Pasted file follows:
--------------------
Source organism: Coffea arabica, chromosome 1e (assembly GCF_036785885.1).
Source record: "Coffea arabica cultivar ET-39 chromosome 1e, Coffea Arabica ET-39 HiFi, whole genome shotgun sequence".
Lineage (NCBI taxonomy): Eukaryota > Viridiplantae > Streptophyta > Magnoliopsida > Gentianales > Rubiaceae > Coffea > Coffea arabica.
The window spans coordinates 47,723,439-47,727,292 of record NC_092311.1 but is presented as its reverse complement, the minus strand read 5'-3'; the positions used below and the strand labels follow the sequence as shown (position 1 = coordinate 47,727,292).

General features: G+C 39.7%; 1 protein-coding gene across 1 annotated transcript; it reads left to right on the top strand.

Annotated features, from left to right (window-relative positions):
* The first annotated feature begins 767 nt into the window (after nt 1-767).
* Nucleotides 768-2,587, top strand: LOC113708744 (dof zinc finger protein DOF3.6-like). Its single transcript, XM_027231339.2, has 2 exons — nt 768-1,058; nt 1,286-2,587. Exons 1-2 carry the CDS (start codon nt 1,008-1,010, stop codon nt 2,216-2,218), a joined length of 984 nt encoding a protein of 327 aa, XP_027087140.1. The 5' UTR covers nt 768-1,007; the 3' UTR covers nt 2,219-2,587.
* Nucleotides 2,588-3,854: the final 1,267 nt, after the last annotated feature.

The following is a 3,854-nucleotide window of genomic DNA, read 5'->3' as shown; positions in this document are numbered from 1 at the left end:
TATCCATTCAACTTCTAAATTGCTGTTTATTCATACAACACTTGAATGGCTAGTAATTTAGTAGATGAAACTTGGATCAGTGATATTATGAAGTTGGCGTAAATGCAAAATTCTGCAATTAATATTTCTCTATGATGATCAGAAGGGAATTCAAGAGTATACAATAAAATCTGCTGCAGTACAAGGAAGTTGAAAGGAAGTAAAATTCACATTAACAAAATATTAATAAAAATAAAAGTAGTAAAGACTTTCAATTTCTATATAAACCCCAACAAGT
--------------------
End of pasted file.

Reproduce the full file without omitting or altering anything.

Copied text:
Source organism: Coffea arabica, chromosome 1e (assembly GCF_036785885.1).
Source record: "Coffea arabica cultivar ET-39 chromosome 1e, Coffea Arabica ET-39 HiFi, whole genome shotgun sequence".
Lineage (NCBI taxonomy): Eukaryota > Viridiplantae > Streptophyta > Magnoliopsida > Gentianales > Rubiaceae > Coffea > Coffea arabica.
The window spans coordinates 47,723,439-47,727,292 of record NC_092311.1 but is presented as its reverse complement, the minus strand read 5'-3'; the positions used below and the strand labels follow the sequence as shown (position 1 = coordinate 47,727,292).

General features: G+C 39.7%; 1 protein-coding gene across 1 annotated transcript; it reads left to right on the top strand.

Annotated features, from left to right (window-relative positions):
* The first annotated feature begins 767 nt into the window (after nt 1-767).
* Nucleotides 768-2,587, top strand: LOC113708744 (dof zinc finger protein DOF3.6-like). Its single transcript, XM_027231339.2, has 2 exons — nt 768-1,058; nt 1,286-2,587. Exons 1-2 carry the CDS (start codon nt 1,008-1,010, stop codon nt 2,216-2,218), a joined length of 984 nt encoding a protein of 327 aa, XP_027087140.1. The 5' UTR covers nt 768-1,007; the 3' UTR covers nt 2,219-2,587.
* Nucleotides 2,588-3,854: the final 1,267 nt, after the last annotated feature.

The following is a 3,854-nucleotide window of genomic DNA, read 5'->3' as shown; positions in this document are numbered from 1 at the left end:
TATCCATTCAACTTCTAAATTGCTGTTTATTCATACAACACTTGAATGGCTAGTAATTTAGTAGATGAAACTTGGATCAGTGATATTATGAAGTTGGCGTAAATGCAAAATTCTGCAATTAATATTTCTCTATGATGATCAGAAGGGAATTCAAGAGTATACAATAAAATCTGCTGCAGTACAAGGAAGTTGAAAGGAAGTAAAATTCACATTAACAAAATATTAATAAAAATAAAAGTAGTAAAGACTTTCAATTTCTATATAAACCCCAACAAGT